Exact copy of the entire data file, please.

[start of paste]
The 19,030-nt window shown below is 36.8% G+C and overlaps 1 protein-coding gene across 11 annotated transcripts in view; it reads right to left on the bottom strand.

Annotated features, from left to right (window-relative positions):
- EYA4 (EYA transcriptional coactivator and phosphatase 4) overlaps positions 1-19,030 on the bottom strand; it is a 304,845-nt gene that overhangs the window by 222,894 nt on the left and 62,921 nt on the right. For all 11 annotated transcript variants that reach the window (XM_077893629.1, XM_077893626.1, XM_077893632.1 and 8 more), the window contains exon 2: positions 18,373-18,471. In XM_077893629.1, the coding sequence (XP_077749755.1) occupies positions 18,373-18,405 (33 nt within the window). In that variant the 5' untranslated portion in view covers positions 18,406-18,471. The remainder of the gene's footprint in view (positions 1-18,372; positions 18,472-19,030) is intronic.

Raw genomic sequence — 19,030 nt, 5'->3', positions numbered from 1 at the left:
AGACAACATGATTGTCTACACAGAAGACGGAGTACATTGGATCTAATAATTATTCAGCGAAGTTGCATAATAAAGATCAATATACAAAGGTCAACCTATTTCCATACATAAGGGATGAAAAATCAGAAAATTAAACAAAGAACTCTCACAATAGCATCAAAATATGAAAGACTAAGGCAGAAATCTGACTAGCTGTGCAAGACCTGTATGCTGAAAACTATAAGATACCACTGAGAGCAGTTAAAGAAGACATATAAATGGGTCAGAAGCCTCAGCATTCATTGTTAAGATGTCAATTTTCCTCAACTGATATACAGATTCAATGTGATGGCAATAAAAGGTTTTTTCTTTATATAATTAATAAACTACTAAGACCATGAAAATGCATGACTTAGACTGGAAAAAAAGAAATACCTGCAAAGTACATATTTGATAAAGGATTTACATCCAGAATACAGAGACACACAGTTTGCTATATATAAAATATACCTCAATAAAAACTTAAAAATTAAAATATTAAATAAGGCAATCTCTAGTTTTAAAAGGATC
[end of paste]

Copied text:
The 19,030-nt window shown below is 36.8% G+C and overlaps 1 protein-coding gene across 11 annotated transcripts in view; it reads right to left on the bottom strand.

Annotated features, from left to right (window-relative positions):
- EYA4 (EYA transcriptional coactivator and phosphatase 4) overlaps positions 1-19,030 on the bottom strand; it is a 304,845-nt gene that overhangs the window by 222,894 nt on the left and 62,921 nt on the right. For all 11 annotated transcript variants that reach the window (XM_077893629.1, XM_077893626.1, XM_077893632.1 and 8 more), the window contains exon 2: positions 18,373-18,471. In XM_077893629.1, the coding sequence (XP_077749755.1) occupies positions 18,373-18,405 (33 nt within the window). In that variant the 5' untranslated portion in view covers positions 18,406-18,471. The remainder of the gene's footprint in view (positions 1-18,372; positions 18,472-19,030) is intronic.

Raw genomic sequence — 19,030 nt, 5'->3', positions numbered from 1 at the left:
AGACAACATGATTGTCTACACAGAAGACGGAGTACATTGGATCTAATAATTATTCAGCGAAGTTGCATAATAAAGATCAATATACAAAGGTCAACCTATTTCCATACATAAGGGATGAAAAATCAGAAAATTAAACAAAGAACTCTCACAATAGCATCAAAATATGAAAGACTAAGGCAGAAATCTGACTAGCTGTGCAAGACCTGTATGCTGAAAACTATAAGATACCACTGAGAGCAGTTAAAGAAGACATATAAATGGGTCAGAAGCCTCAGCATTCATTGTTAAGATGTCAATTTTCCTCAACTGATATACAGATTCAATGTGATGGCAATAAAAGGTTTTTTCTTTATATAATTAATAAACTACTAAGACCATGAAAATGCATGACTTAGACTGGAAAAAAAGAAATACCTGCAAAGTACATATTTGATAAAGGATTTACATCCAGAATACAGAGACACACAGTTTGCTATATATAAAATATACCTCAATAAAAACTTAAAAATTAAAATATTAAATAAGGCAATCTCTAGTTTTAAAAGGATC